NASCAR does final test at Charlotte for 2014 rules package
NASCAR took the final step toward setting its 2014 rules package with a critical test session Wednesday at Charlotte Motor Speedway.
The test featured four simulated races with four configurations on the Gen-6 Sprint Cup Series car. Drivers had to attend a mandatory debrief with NASCAR following each session to give feedback on the aerodynamic, engine and suspension combinations.
NASCAR had 30 cars participating in the test, and planned to choose the configuration most favorable among drivers to test with a tapered spacer designed to reduce engine horsepower.
The goal of the test is to improve the racing at 1.5-mile superspeedways, which has been a stated goal of NASCAR Chairman Brian France. He was scheduled to attend the test Monday, but rain postponed it until Wednesday.
''Really what we're attempting to do here is to get closer competition and more passing, closer competition, the cars running closer in the pack, passing more with an eye for the fans,'' Gene Stefanyshyn, NASCAR's vice president of innovation and racing development.
''We're using various metrics to look at that, like the first to fifth time differentials, the time differentials between the 10 fastest laps, those types of things.''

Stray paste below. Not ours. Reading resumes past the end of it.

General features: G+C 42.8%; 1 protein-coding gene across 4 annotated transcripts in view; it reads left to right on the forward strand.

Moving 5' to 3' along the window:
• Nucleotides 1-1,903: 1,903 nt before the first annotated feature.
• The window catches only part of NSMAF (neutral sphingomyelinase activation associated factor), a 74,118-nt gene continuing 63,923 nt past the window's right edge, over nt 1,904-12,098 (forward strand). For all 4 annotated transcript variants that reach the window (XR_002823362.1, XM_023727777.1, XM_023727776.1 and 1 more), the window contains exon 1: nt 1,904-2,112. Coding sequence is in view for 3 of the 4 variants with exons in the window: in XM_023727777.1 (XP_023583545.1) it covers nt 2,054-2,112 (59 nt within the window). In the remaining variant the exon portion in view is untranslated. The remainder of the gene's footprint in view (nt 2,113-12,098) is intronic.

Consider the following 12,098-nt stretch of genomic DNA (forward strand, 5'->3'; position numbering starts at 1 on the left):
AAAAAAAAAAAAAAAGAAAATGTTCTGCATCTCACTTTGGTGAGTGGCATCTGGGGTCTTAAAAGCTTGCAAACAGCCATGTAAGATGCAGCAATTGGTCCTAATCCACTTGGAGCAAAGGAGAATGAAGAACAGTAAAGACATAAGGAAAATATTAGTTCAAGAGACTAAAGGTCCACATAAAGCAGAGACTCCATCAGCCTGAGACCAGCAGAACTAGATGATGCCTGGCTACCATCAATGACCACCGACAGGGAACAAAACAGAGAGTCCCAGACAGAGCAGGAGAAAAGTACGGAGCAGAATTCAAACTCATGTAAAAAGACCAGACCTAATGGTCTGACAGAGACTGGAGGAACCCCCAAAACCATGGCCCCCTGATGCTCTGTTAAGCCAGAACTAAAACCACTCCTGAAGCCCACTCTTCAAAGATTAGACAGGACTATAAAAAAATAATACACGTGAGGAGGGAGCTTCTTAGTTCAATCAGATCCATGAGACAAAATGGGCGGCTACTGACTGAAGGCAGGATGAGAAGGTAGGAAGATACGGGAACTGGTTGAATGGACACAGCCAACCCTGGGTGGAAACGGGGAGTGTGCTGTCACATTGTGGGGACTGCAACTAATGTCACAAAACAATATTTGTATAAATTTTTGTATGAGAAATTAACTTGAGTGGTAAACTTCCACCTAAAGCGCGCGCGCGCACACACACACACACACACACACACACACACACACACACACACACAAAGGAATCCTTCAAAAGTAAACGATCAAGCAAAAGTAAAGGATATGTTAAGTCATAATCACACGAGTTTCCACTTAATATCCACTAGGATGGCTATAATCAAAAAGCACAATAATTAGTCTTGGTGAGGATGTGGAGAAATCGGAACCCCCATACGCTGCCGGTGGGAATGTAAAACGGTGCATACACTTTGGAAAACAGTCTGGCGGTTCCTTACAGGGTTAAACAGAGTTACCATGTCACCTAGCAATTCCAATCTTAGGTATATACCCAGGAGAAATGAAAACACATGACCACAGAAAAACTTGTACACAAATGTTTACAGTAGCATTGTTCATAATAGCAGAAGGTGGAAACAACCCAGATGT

NASCAR vice president of competition Robin Pemberton said the goal was to use the data collected Wednesday to set 2014 rules ''ASAP. Hopefully beginning of next week.''
Testing for the season-opening Daytona 500 begins Jan. 9 at Daytona International Speedway.
Among the four test car configurations on which data was accumulated and will be sorted through over the coming hours and days were:
-Splitters with a square leading edge.
-Skirts at four-inch minimum ground clearance on both sides of car.
-Rear fascia trimmed 1.375 inches higher in current scallop region.
-9-inch rear spoiler with 1-by-14-inch-wide end tabs.
-8.375-inch rear spoiler with 1-by-14-inch end tabs.
-1.5-inch high by 37.5-inch wide roof strip.
-43-inch wide by 13-inch long radiator pan.
-Intake manifold to throttle body plate that yields engine power of 750 horsepower
NASCAR tested six cars at Charlotte in October, and Stefanyshyn said Wednesday's test with actual races was critical to choosing the proper rules package.
''When it's all said and done, there is no wind tunnel where you can put 30 cars in, or (a computer model) where you can do that,'' he said. ''We do all that to get our best hypothesis or answer. But then really what it comes down to is 30 cars running around the track and seeing how it all works and measuring that.''